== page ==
However, money for hospitals is not in itself sufficient. Hospitals rightly grab the headlines because of the phenomenal work they do, but although most of the costs in the NHS are incurred in hospitals, the vast majority of patient contact occurs in the community. I think 80% of patient and people contact occurs in the community, and all our community healthcare services need help. That activity in the community goes on without headlines, carried out by committed and skilled NHS staff, and it is struggling with budgets. I have recently seen some of my local GPs. My local GPs have almost never contacted me. They provide good services, but they are extremely concerned about the crisis they are facing in general practice. It is now almost impossible to recruit new partners. Ten years ago, they would have expected around 100 applicants when they advertised for a new partner; they are now getting no applicants at all. Guildford is an attractive place, and even when other places have had issues with recruitment, it has never done so. This stark reduction in the number of applicants is of note.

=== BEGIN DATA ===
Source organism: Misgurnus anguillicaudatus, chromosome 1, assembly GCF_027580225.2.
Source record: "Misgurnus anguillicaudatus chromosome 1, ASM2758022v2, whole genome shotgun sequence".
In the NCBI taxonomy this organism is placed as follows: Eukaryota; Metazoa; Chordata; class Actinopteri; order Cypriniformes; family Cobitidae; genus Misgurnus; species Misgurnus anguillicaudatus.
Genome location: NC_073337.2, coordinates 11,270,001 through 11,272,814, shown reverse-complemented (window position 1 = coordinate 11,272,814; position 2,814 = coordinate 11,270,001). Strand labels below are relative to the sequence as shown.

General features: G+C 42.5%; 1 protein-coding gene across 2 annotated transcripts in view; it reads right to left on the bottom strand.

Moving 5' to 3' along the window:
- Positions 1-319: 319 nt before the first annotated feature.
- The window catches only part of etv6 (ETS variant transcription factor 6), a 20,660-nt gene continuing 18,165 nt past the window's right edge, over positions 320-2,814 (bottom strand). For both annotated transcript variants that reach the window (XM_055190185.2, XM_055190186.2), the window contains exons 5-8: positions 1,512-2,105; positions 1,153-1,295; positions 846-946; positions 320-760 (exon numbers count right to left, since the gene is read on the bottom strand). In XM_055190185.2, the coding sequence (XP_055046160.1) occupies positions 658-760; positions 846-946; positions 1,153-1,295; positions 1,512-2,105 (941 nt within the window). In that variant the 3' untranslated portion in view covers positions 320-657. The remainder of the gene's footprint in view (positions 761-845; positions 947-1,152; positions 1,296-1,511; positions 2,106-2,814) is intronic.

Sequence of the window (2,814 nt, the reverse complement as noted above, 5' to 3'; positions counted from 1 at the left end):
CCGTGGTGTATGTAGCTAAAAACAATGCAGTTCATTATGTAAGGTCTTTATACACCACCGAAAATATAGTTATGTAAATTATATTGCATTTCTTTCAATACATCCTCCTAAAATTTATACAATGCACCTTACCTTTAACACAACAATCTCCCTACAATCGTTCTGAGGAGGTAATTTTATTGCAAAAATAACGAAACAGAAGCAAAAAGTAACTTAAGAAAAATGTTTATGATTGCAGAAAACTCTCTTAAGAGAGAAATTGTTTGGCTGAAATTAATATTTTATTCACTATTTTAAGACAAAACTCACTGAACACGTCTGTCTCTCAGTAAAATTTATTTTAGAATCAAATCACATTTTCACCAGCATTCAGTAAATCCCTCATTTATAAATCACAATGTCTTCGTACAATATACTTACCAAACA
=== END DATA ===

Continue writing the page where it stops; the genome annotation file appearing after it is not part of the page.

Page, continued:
The practices can and do employ salaried GPs, but they charge high rates and the GP partners are still left with the problem of who will continue to run the practices when they retire. Younger doctors simply do not want to take on those responsibilities. All this is exacerbated by the limits on pension pots and the taxation changes that make early retirement an attractive proposition. It is high time that the Treasury recognised the impact of its policies on public sector staff. My GPs understand that integrating practices is the right thing to do, and they have done it. They take many of the risks but do not get many rewards. This is not just about money; it is about de-risking things such as leases, which would certainly help to demonstrate that the Department understands some of the issues that GPs and other community services are facing.